In the capital of Georgia, Tbilisi, you can still find homes arrayed around large central courtyards set-back from the road. As many as six or seven families share these communal courtyards: coming and going at all hours of day or night… washing hanging, children playing, and the scent of cooking wafting through windows. Everyone’s business is everyone else’s business because everything here is open and transparent. A lot of yelling goes on, and a lot of retaliation.
Three generations of women reside in the house where we’re staying. One of them speaks English. There’s a dog too. His name is Pushkin. We’ve become used to nosing through the womens’ quarters on our way to and from the bathroom. We’ve grottied the courtyard table more than once with watermelon juice. It’s nice to know that when we tire of the cramped conditions inside the house we can step outside for a breather, airing our stained towels on the outside line and waiting under the poplar tree for our Russian and Kazahk visas to mature. We wish Sam would put his shoes out once in awhile!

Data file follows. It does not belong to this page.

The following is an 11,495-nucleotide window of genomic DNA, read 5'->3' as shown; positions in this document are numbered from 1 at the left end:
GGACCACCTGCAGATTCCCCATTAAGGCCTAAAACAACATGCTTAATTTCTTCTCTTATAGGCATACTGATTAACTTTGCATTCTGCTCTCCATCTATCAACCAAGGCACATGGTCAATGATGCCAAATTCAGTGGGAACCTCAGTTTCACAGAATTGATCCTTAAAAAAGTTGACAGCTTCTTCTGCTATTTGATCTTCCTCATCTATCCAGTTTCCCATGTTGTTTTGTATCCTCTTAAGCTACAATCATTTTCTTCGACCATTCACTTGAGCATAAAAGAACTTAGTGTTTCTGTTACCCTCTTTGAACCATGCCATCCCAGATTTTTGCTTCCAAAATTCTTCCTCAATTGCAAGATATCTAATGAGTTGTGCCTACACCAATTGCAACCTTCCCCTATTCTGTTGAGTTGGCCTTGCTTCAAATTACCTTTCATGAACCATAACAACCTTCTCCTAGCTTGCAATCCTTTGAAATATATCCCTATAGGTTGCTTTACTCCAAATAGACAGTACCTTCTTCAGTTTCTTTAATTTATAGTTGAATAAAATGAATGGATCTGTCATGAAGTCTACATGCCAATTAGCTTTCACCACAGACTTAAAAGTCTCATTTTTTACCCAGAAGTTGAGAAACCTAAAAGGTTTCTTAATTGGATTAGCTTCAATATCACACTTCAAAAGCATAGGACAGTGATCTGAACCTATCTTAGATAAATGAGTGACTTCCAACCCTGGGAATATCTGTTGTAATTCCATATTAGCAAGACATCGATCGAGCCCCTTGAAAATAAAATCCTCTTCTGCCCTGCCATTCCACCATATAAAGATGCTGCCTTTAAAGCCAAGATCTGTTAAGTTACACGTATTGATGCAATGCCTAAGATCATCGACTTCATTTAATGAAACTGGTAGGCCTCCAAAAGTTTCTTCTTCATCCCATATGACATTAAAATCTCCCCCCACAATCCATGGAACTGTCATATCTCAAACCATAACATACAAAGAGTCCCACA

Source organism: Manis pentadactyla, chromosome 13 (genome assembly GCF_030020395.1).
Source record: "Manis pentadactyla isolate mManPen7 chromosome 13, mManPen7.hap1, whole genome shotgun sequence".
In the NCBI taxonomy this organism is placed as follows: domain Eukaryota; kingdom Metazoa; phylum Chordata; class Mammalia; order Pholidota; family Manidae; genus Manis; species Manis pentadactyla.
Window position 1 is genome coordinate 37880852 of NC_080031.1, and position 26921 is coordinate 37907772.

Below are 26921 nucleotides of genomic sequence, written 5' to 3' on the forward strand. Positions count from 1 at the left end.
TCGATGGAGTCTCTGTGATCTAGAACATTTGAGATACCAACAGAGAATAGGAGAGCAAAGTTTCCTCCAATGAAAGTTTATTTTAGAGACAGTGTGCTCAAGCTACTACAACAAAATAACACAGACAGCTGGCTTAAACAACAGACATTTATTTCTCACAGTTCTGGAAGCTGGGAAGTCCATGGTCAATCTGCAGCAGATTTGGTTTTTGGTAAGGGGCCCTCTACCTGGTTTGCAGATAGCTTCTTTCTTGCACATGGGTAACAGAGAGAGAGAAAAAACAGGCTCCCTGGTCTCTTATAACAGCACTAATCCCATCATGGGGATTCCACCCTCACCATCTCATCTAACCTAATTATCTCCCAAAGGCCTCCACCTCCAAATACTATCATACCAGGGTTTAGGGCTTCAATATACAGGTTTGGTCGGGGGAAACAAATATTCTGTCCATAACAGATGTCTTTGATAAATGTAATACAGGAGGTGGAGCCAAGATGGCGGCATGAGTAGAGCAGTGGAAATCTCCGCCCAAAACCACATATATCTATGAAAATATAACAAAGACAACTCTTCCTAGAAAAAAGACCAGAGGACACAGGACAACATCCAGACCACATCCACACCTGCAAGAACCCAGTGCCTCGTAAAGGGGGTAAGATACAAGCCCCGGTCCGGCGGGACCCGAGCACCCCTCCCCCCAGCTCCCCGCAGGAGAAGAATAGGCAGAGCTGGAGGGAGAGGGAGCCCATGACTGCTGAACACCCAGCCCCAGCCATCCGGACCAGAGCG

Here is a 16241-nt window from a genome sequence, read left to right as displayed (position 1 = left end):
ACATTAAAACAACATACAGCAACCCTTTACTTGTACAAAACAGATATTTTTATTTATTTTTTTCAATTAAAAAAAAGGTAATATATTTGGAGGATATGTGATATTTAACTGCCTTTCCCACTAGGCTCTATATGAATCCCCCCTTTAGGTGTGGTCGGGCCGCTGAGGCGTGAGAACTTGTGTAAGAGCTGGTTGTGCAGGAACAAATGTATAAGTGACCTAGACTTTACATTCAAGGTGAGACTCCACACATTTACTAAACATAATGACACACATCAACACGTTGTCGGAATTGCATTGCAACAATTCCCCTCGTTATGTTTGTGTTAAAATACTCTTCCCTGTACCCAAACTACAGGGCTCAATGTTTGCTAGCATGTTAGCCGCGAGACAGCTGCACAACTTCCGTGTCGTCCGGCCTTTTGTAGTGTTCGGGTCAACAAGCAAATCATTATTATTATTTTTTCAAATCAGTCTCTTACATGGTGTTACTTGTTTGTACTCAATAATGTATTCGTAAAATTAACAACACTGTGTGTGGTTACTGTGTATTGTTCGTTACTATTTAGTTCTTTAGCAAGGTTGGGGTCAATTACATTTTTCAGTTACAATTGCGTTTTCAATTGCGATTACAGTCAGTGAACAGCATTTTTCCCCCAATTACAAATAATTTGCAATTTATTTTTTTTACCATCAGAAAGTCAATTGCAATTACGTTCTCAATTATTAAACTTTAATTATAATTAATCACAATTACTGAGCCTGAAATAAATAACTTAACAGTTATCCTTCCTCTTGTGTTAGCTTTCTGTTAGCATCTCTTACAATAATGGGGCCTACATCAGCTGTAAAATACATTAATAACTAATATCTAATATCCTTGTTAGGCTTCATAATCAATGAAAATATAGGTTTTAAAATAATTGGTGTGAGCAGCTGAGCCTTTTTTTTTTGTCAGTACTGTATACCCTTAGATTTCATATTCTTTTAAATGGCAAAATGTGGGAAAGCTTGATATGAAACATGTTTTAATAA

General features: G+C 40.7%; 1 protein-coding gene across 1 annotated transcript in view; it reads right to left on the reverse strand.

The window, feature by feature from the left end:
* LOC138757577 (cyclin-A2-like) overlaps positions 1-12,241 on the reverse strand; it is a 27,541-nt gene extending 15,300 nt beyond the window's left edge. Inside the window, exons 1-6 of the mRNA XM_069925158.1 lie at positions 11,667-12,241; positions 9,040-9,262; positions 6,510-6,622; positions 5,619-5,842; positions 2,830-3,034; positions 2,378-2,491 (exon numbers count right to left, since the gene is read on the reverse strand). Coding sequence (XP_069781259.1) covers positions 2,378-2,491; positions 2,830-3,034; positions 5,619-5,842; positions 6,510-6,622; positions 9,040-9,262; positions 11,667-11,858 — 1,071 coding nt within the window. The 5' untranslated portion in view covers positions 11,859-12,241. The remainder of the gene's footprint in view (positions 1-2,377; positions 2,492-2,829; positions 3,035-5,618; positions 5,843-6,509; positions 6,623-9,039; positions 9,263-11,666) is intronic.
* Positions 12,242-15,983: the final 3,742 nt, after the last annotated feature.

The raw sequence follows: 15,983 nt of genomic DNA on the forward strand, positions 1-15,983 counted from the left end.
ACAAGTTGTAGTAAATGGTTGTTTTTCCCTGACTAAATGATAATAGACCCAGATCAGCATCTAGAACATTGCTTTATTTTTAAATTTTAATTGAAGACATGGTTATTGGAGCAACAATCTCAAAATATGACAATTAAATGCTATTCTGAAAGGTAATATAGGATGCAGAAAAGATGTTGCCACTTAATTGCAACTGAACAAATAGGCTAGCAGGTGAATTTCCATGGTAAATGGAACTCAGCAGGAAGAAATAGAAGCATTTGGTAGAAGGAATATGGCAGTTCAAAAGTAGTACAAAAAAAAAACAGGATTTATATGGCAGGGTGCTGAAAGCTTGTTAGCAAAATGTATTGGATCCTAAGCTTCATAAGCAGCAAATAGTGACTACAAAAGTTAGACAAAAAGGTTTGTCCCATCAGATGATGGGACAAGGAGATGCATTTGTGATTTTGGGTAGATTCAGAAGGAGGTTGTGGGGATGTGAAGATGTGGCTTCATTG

Tbilisi is a pleasant place to be waylaid. It’s the bottle-neck through which we hope to pass into the wilds of Russia, Kazahkstan and, eventually, China. It’s not a simple or a speedy process but as our Syrian roommate pointed out to us, we’re extremely lucky that if we follow procedure by filling out the relevant forms and providing the stipulated amount of money, we can travel more or less unimpeded through any territory on the planet. The apple forests of the Tien Shan Mountains still feel a long way off, but the breeze is blowing from that direction. Continue reading